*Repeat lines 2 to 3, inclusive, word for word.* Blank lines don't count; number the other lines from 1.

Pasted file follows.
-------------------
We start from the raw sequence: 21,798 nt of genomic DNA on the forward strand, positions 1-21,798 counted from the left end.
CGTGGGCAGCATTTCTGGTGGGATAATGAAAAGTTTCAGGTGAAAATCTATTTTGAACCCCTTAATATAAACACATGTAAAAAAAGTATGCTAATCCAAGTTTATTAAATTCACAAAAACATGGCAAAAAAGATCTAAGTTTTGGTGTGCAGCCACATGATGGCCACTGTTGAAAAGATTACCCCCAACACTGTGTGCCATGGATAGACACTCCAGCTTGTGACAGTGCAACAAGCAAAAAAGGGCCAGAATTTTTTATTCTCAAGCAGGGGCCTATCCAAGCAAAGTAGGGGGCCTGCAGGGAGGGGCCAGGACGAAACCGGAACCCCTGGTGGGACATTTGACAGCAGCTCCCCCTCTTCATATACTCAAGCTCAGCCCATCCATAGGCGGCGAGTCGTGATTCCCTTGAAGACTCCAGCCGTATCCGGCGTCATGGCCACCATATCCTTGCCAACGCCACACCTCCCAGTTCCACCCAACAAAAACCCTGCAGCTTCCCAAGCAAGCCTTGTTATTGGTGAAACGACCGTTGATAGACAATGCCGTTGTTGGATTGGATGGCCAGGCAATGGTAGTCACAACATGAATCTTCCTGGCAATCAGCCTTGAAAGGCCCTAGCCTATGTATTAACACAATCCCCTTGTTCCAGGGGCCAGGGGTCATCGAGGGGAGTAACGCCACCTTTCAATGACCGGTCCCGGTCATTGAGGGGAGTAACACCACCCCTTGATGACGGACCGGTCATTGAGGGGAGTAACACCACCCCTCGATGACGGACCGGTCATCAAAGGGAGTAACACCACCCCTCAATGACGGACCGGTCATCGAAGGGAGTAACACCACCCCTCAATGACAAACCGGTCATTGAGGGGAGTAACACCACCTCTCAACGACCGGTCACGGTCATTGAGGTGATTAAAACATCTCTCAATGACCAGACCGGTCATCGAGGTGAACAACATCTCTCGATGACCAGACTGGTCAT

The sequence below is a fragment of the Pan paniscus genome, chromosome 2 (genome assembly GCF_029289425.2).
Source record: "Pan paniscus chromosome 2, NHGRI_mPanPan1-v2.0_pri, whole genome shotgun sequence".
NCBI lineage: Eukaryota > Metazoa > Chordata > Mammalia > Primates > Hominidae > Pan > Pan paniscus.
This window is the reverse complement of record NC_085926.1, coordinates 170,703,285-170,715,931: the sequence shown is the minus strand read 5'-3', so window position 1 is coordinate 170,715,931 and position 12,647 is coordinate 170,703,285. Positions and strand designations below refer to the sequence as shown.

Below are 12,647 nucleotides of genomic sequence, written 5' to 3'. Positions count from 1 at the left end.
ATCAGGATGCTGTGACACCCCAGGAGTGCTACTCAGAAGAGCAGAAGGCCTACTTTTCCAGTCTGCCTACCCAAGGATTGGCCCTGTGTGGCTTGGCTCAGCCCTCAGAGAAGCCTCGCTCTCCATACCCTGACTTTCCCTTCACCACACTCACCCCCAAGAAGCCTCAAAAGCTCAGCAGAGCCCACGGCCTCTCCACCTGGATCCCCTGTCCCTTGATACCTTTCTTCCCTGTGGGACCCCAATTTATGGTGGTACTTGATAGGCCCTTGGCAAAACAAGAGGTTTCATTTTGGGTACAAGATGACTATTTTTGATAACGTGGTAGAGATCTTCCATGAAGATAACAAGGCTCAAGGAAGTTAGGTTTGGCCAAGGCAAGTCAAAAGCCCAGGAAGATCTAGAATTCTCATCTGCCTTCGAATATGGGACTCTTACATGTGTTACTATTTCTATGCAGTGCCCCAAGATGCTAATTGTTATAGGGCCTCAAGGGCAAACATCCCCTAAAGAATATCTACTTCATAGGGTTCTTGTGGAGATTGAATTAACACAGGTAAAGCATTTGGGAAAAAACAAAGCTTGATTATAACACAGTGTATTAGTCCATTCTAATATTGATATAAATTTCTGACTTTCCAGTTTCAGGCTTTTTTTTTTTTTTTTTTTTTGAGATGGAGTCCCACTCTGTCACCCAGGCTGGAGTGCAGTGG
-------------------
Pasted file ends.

CGTGGGCAGCATTTCTGGTGGGATAATGAAAAGTTTCAGGTGAAAATCTATTTTGAACCCCTTAATATAAACACATGTAAAAAAAGTATGCTAATCCAAGTTTATTAAATTCACAAAAACATGGCAAAAAAGATCTAAGTTTTGGTGTGCAGCCACATGATGGCCACTGTTGAAAAGATTACCCCCAACACTGTGTGCCATGGATAGACACTCCAGCTTGTGACAGTGCAACAAGCAAAAAAGGGCCAGAATTTTTTATTCTCAAGCAGGGGCCTATCCAAGCAAAGTAGGGGGCCTGCAGGGAGGGGCCAGGACGAAACCGGAACCCCTGGTGGGACATTTGACAGCAGCTCCCCCTCTTCATATACTCAAGCTCAGCCCATCCATAGGCGGCGAGTCGTGATTCCCTTGAAGACTCCAGCCGTATCCGGCGTCATGGCCACCATATCCTTGCCAACGCCACACCTCCCAGTTCCACCCAACAAAAACCCTGCAGCTTCCCAAGCAAGCCTTGTTATTGGTGAAACGACCGTTGATAGACAATGCCGTTGTTGGATTGGATGGCCAGGCAATGGTAGTCACAACATGAATCTTCCTGGCAATCAGCCTTGAAAGGCCCTAGCCTATGTATTAACACAATCCCCTTGTTCCAGGGGCCAGGGGTCATCGAGGGGAGTAACGCCACCTTTCAATGACCGGTCCCGGTCATTGAGGGGAGTAACACCACCCCTTGATGACGGACCGGTCATTGAGGGGAGTAACACCACCCCTCGATGACGGACCGGTCATCAAAGGGAGTAACACCACCCCTCAATGACGGACCGGTCATCGAAGGGAGTAACACCACCCCTCAATGACAAACCGGTCATTGAGGGGAGTAACACCACCTCTCAACGACCGGTCACGGTCATTGAGGTGATTAAAACATCTCTCAATGACCAGACCGGTCATCGAGGTGAACAACATCTCTCGATGACCAGACTGGTCAT

The sequence below is a fragment of the Pan paniscus genome, chromosome 2 (genome assembly GCF_029289425.2).